Let’s follow last week’s sky tour with a pair of objects where low power is so essential that without it, you might miss them entirely. The first is the open cluster IC 4665, which lies a degree or two north of the star Beta Ophiuchi (Cebalrai). The cluster was “discovered” by astronomer after astronomer, but it didn’t make enough of an impression on anyone to stick around in the astronomical consciousness until it was finally added to the Index Catalog in 1908. In my little telescope at 18x I see a very scattered group of twenty or so easily seen stars spreading across a degree or more of sky. Try as I might, I could not imagine a compelling picture in this random assortment of star dots. Surrounding the most nearly crowded part of the cluster are a few more isolated pairs and individual stars that give the impression of being cluster members. This might be a better object for binoculars than for any telescope. [Read more…] about A Low-Power Romp in the Late-Summer SkyShare This:
Recent Astronomy Articles at Cosmic Pursuits
The Rosetta spacecraft made its final maneuver around the Comet Churyumov-Gerasimenko (67p) in 2016 and made a controlled hard landing. Rosetta had accompanied the comet for more than 2 years, measured valuable scientific data, brought a lander on to the comet’s surface and took vast numbers of pictures.
In 2017 the European Space Agency released over 400,000 images from the Rosetta mission. Based on these images, motion designer Christian Stangl and composer Wolfgang Stangl worked together to create this short (but quite astonishing) film.
The sequences are digitally enhanced real-footage from the probe.
Watch the beauty of an active alien body, far out in the dephts of our solar system.Share This:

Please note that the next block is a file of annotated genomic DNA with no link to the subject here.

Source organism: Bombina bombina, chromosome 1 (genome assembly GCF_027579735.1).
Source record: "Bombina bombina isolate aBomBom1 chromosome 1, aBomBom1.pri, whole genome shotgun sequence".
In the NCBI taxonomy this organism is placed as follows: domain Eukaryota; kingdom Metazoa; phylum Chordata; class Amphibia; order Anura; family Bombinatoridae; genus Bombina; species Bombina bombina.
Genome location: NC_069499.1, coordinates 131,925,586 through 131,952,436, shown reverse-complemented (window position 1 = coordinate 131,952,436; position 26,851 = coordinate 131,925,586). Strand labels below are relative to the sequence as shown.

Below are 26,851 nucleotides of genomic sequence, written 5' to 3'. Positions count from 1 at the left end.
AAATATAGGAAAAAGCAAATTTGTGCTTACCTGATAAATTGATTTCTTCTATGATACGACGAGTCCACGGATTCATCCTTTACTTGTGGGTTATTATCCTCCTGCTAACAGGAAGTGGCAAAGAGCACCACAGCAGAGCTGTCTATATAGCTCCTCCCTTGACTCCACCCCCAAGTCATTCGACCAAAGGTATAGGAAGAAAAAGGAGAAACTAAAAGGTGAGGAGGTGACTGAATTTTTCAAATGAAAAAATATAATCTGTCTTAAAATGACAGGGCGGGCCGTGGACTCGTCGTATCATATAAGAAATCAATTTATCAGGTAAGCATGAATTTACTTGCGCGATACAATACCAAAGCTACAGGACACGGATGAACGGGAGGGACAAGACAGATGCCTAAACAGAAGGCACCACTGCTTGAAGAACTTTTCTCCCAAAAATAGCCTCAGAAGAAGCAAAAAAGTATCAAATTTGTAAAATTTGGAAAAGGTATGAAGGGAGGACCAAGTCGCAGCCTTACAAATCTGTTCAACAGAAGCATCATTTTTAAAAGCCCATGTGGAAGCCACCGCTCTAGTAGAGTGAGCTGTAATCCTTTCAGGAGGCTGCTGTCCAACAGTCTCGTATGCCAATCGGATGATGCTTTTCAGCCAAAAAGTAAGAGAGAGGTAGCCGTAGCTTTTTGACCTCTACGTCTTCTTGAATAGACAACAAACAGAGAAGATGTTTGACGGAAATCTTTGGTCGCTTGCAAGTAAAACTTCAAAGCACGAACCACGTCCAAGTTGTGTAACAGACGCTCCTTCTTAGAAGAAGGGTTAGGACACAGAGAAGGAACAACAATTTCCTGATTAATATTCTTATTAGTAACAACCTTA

In my previous sky tour, I talked up the virtues of observing deep sky objects using fairly high magnifications with a reasonably big 8-inch f/10 telescope. This time around, let’s veer to the opposite extreme and take a tour of a series of celestial objects that are best seen using small telescopes, low magnifications, and wide fields of view.
Cygnus, the Swan, which is as emblematic of northern-hemisphere summer as any other constellation, holds two of the best examples of wide-field objects which are visible nearly overhead in late northern summer, and low over the northern horizon for southern-hemisphere observers [Read more…] about Deep Sky Tour: Nebulae in CygnusShare This:
It’s a question that inevitably arises in conversations about the cosmos: does life exist elsewhere in the universe?
For those who hope the answer is “yes”, the harvest of exoplanets by NASA’s Kepler Space Telescope and other telescopes over the past decade has been hugely encouraging. As of mid 2019, in the small slice of sky under its exacting gaze, analysis of Kepler’s measurements found more than two thousand extrasolar planets, and all telescopes have confirmed some 3,700 exoplanets. Extrapolating these results, astronomers estimate our Milky Way galaxy alone might hold some 10 billion planets that may have the temperature and composition to harbor habitable life. With that much real estate, many believe that complex or even intelligent life must have formed on at least some of these? [Read more…] about Is the Universe Too Dangerous for Life?Share This:
Second only to the rings of Saturn, Jupiter’s Great Red Spot (GRS) is probably the most iconic planetary feature in the solar system. Unlike the rings, which aren’t going away any time soon, recent observations of an apparent unraveling of the GRS suggest big changes in this iconic feature, if not its impending demise [Read more…] about The Disappearing Great Red SpotShare This: